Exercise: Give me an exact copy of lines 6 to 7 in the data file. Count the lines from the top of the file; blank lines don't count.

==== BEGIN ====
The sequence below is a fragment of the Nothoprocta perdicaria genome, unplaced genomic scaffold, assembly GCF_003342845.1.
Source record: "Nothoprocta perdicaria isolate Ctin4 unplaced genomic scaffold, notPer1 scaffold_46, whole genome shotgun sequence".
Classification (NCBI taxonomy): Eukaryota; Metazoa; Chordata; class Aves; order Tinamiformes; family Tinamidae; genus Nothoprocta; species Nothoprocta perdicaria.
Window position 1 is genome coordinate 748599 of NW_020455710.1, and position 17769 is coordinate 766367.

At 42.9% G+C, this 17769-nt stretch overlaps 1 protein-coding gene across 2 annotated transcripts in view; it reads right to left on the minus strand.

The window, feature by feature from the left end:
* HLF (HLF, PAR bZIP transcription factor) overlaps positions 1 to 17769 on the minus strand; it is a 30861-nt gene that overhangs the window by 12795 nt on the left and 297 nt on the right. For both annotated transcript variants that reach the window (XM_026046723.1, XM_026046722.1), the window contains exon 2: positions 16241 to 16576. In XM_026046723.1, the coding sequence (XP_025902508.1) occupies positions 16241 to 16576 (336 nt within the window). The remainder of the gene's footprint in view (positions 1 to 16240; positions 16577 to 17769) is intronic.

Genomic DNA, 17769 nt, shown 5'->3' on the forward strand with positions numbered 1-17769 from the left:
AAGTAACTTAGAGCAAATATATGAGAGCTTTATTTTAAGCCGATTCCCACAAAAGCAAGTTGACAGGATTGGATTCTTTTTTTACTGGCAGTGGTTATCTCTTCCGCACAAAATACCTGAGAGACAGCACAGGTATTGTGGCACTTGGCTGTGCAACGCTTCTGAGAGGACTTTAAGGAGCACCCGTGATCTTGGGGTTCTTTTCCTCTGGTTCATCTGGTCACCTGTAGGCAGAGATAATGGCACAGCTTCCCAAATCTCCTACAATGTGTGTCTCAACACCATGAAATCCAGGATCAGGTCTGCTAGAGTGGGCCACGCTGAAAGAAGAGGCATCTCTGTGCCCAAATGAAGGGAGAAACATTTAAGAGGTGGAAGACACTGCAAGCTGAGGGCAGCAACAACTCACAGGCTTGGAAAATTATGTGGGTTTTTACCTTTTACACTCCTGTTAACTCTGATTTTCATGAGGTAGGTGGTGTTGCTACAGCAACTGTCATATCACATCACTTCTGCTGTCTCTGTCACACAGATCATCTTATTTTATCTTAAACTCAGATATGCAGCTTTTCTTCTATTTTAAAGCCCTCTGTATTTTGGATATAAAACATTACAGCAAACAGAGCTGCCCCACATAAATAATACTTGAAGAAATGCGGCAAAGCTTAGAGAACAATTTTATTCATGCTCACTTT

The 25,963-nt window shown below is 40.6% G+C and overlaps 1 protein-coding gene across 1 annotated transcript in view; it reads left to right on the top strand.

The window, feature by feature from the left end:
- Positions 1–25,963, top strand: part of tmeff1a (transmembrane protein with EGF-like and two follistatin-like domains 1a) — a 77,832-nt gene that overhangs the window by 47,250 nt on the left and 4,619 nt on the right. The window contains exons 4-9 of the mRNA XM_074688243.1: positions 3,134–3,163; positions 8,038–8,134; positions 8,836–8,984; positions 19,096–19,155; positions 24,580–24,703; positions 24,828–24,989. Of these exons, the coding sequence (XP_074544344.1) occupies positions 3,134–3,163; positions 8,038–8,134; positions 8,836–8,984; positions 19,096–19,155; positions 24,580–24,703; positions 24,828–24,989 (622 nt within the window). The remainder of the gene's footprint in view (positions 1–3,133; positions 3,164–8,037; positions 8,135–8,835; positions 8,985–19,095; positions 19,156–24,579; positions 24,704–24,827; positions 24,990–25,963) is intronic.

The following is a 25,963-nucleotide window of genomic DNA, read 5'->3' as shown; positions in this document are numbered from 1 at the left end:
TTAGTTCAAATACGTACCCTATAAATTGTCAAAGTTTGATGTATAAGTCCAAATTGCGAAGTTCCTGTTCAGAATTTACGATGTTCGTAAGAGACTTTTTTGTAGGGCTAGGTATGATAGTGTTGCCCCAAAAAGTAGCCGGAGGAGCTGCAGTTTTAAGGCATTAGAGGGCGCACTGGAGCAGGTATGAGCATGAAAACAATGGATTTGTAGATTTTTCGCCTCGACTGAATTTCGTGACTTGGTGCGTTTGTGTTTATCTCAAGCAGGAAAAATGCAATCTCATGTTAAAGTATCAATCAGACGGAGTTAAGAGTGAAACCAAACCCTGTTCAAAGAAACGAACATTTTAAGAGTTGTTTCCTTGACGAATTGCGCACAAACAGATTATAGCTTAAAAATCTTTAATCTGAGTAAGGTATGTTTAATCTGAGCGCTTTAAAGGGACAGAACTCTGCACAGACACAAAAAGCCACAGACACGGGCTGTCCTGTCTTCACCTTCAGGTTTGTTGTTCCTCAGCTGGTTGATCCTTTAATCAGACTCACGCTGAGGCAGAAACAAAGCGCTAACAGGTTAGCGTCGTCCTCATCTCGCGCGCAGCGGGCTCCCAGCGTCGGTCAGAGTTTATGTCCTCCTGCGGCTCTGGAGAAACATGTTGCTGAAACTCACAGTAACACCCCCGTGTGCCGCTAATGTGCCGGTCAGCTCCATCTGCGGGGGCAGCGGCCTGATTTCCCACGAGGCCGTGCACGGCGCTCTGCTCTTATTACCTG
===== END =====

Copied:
The window, feature by feature from the left end:
* HLF (HLF, PAR bZIP transcription factor) overlaps positions 1 to 17769 on the minus strand; it is a 30861-nt gene that overhangs the window by 12795 nt on the left and 297 nt on the right. For both annotated transcript variants that reach the window (XM_026046723.1, XM_026046722.1), the window contains exon 2: positions 16241 to 16576. In XM_026046723.1, the coding sequence (XP_025902508.1) occupies positions 16241 to 16576 (336 nt within the window). The remainder of the gene's footprint in view (positions 1 to 16240; positions 16577 to 17769) is intronic.